Only six months ago, downtown's buzz knew no limits.
Trendy restaurants mushroomed on every street, pop darlings Paris Hilton and Chris Brown were photographed at downtown's posh nightclubs, and Saturday nights saw hordes of people spilling out from the area's bars and cafes.
But as the economy continues to spiral down, downtown's claim as Tampa Bay's hottest neighborhood is becoming increasingly vulnerable.
At least five restaurants closed or reduced their hours last month. Banbu, one of the area's three major nightclubs, closed in May. Another, Push, is undergoing its second makeover in seven months. BayWalk is in the midst of its latest upheaval, and downtown's office vacancy rate is at 12 percent, a six-year high.
"St. Petersburg is a great city. It has everything you can ask for," said Jack Bodziak, president of Jannus Landing Courtyard. "But I can tell you that this is a very, very brutal business atmosphere to try to operate in. Times are tough."
City officials, however, remain bullish and point to a wave of development on the horizon: the Salvador Dali Museum, St. Petersburg College's cultural center, and the expanding University of South Florida St. Petersburg campus.
Developers also have plans for thousands of new condominium units within the next five years, and fast-food joints are thriving. Burrito Boarder just opened on Third Street N, and Five Guys Burgers and Fries is slated to open on First Avenue N within the year.
Recent failures, city officials say, only illustrate the area's growing viability.
"With competition, some businesses will succeed and some won't," said Mayor Rick Baker. "I still think St. Petersburg right now on the west coast of Florida is considered the place to be."
But even some of downtown's most popular attractions and nightspots have begun to feel the pressures of the stagnant economy.
BayWalk, recently sold to entrepreneur Fred Bullard, is 25 percent vacant. Muvico threatened to pull out if things didn't improve.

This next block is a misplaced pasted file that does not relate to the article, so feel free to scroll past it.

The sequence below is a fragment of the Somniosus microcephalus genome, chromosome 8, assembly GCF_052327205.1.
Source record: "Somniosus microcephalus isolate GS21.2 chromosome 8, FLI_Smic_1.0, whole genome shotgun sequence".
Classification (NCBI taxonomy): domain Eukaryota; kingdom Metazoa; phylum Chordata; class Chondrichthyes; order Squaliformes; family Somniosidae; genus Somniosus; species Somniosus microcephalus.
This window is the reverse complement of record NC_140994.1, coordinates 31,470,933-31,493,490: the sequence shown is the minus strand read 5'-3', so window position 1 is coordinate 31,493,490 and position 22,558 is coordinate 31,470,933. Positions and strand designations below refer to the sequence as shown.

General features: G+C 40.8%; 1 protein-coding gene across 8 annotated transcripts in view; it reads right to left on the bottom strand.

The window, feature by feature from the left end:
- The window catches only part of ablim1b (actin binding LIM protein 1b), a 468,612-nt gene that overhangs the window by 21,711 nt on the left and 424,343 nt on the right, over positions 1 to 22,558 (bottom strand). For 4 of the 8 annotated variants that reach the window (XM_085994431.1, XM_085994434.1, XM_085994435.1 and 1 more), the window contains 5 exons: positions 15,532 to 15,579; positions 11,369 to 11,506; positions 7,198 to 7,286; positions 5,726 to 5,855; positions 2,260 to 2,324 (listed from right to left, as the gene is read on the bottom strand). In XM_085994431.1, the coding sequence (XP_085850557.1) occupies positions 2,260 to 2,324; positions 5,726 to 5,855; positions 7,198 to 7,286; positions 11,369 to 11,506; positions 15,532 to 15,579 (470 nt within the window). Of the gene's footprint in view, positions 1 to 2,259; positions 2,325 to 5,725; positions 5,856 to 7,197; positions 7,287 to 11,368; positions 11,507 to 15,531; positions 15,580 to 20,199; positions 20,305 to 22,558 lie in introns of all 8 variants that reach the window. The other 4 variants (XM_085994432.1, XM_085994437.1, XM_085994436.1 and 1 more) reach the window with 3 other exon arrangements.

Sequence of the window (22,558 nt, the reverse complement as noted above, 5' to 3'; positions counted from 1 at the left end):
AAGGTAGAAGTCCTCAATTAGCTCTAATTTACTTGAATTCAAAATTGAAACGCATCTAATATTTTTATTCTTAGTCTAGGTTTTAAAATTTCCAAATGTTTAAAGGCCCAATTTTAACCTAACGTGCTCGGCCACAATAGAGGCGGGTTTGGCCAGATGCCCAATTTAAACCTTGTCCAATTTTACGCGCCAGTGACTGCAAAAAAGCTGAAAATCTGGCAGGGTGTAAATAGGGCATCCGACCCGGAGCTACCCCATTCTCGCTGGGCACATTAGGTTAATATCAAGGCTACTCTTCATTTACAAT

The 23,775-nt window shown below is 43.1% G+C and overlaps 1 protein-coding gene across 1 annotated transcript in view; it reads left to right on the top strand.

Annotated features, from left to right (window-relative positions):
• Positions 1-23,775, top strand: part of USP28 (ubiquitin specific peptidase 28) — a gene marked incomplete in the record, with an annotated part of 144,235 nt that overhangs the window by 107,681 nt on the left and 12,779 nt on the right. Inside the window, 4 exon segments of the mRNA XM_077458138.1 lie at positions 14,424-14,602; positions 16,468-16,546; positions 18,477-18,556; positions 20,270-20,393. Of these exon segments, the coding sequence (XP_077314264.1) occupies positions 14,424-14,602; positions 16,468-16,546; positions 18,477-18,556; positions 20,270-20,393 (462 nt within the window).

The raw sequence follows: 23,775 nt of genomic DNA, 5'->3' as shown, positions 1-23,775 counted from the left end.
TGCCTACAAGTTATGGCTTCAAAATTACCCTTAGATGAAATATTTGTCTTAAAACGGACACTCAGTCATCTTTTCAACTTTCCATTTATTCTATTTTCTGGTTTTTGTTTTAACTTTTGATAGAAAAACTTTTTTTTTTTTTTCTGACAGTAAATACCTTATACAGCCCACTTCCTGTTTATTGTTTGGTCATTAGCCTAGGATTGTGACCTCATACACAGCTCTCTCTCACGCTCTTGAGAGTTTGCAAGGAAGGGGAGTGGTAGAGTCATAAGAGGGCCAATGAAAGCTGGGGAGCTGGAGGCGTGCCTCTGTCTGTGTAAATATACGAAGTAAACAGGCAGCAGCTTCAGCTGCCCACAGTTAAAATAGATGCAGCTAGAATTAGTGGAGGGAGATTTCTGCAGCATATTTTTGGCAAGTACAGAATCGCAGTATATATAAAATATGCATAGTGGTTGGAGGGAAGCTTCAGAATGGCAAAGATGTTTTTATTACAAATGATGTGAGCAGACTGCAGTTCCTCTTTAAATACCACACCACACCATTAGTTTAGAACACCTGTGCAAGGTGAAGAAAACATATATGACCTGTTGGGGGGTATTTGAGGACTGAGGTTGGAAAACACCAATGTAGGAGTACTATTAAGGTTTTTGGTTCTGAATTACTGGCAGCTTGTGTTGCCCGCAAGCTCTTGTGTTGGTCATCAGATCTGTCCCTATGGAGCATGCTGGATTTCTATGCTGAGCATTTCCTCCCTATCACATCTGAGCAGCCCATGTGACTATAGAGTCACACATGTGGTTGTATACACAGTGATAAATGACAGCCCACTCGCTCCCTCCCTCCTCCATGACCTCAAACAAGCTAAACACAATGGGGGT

At Jannus Landing, "shows that used to sell out, do 1,500 people, are doing 1,000," Bodziak said.
The 600 block of Central Avenue was vacated in 2006 to make way for a retail and condo project that has fallen into limbo.
Restaurants Table and Mesa Lounge, the Kitchen, De Santo Latin American Bistro and Push Ultra Lounge, and Hammerhead Island Grill closed their kitchens in September despite loyal followings. Bella Brava, another trendy spot, temporarily stopped serving lunch. All are expected to relaunch in some form after some reshuffling, but the temporary loss set tremors through the restaurant community.
Dan Smith, owner of Pacific Wave Restaurant on Second Street S, said sales remain steady, but he recently lowered his prices and delayed plans to expand with lunch and late-night menus because of other restaurant closings.
"We decided it was too big of a risk," he said. "All you have to do is drive down Central Avenue and see there are more boarded-up places than there are open."
While Push works on its new restaurant, the nightclub has started serving burgers, tacos and other finger food, nothing higher than $4, to its late-night revelers. A four-day grand opening is planned Oct. 15 through 19.
"You have to continue to change," said Matt Donahue, a manager and co-owner.
Some business owners protest that the city isn't doing enough to attract people to the area. Although Baker has overseen the birth of local events like the Grand Prix, Miss Florida Pageant and St. Petersburg Bowl, critics point to the city's paltry marketing budget.
St. Petersburg spent nearly $75,000 on advertising the entire city this year. Tampa, meanwhile, spent $150,000 just to promote Ybor City.
To survive, businesses are banding together.
Earlier this year, former nightclub manager Jon LaBudde and two friends created the Downtown Bloc, a private marketing group to promote the area. They sell $10 membership cards in exchange for discounts at downtown restaurants and attractions. They host parties, like the monthly Little Black Dress event, and send out weekly e-mails highlighting area events.
"We are not West Hollywood. We are not L.A. We are just little St. Petersburg. We cannot grow in leaps and bounds," said LaBudde, who now owns the Reno Beach Surf Shop on Fourth Street N. "Downtown St. Pete is a destination place. ... We just have to grow gradually."
Cristina Silva can be reached at (727) 893-8846 or [email protected]